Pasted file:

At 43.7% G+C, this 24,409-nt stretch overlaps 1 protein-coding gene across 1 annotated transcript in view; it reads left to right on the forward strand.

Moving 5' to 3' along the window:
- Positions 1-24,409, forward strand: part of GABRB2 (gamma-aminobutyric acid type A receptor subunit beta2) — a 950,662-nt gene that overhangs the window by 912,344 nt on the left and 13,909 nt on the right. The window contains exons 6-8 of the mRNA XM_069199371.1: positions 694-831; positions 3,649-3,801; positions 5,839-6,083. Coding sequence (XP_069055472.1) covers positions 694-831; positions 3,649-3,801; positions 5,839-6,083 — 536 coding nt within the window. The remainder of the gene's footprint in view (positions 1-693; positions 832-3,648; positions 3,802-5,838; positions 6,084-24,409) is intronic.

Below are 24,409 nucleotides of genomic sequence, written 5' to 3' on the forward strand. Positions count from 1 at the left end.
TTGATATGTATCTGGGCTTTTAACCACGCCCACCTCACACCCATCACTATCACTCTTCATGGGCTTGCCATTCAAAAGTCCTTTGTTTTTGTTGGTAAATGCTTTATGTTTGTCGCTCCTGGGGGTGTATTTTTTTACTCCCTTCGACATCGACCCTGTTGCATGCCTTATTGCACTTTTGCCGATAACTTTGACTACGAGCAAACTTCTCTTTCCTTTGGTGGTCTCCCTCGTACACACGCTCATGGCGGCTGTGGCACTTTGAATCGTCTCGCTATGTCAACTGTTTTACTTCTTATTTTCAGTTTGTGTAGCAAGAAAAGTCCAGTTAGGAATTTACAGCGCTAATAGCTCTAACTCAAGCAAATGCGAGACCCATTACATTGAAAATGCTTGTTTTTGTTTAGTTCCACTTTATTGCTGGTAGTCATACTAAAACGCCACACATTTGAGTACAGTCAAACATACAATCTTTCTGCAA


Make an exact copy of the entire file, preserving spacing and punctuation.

At 43.7% G+C, this 24,409-nt stretch overlaps 1 protein-coding gene across 1 annotated transcript in view; it reads left to right on the forward strand.

Moving 5' to 3' along the window:
- Positions 1-24,409, forward strand: part of GABRB2 (gamma-aminobutyric acid type A receptor subunit beta2) — a 950,662-nt gene that overhangs the window by 912,344 nt on the left and 13,909 nt on the right. The window contains exons 6-8 of the mRNA XM_069199371.1: positions 694-831; positions 3,649-3,801; positions 5,839-6,083. Coding sequence (XP_069055472.1) covers positions 694-831; positions 3,649-3,801; positions 5,839-6,083 — 536 coding nt within the window. The remainder of the gene's footprint in view (positions 1-693; positions 832-3,648; positions 3,802-5,838; positions 6,084-24,409) is intronic.

Below are 24,409 nucleotides of genomic sequence, written 5' to 3' on the forward strand. Positions count from 1 at the left end.
TTGATATGTATCTGGGCTTTTAACCACGCCCACCTCACACCCATCACTATCACTCTTCATGGGCTTGCCATTCAAAAGTCCTTTGTTTTTGTTGGTAAATGCTTTATGTTTGTCGCTCCTGGGGGTGTATTTTTTTACTCCCTTCGACATCGACCCTGTTGCATGCCTTATTGCACTTTTGCCGATAACTTTGACTACGAGCAAACTTCTCTTTCCTTTGGTGGTCTCCCTCGTACACACGCTCATGGCGGCTGTGGCACTTTGAATCGTCTCGCTATGTCAACTGTTTTACTTCTTATTTTCAGTTTGTGTAGCAAGAAAAGTCCAGTTAGGAATTTACAGCGCTAATAGCTCTAACTCAAGCAAATGCGAGACCCATTACATTGAAAATGCTTGTTTTTGTTTAGTTCCACTTTATTGCTGGTAGTCATACTAAAACGCCACACATTTGAGTACAGTCAAACATACAATCTTTCTGCAA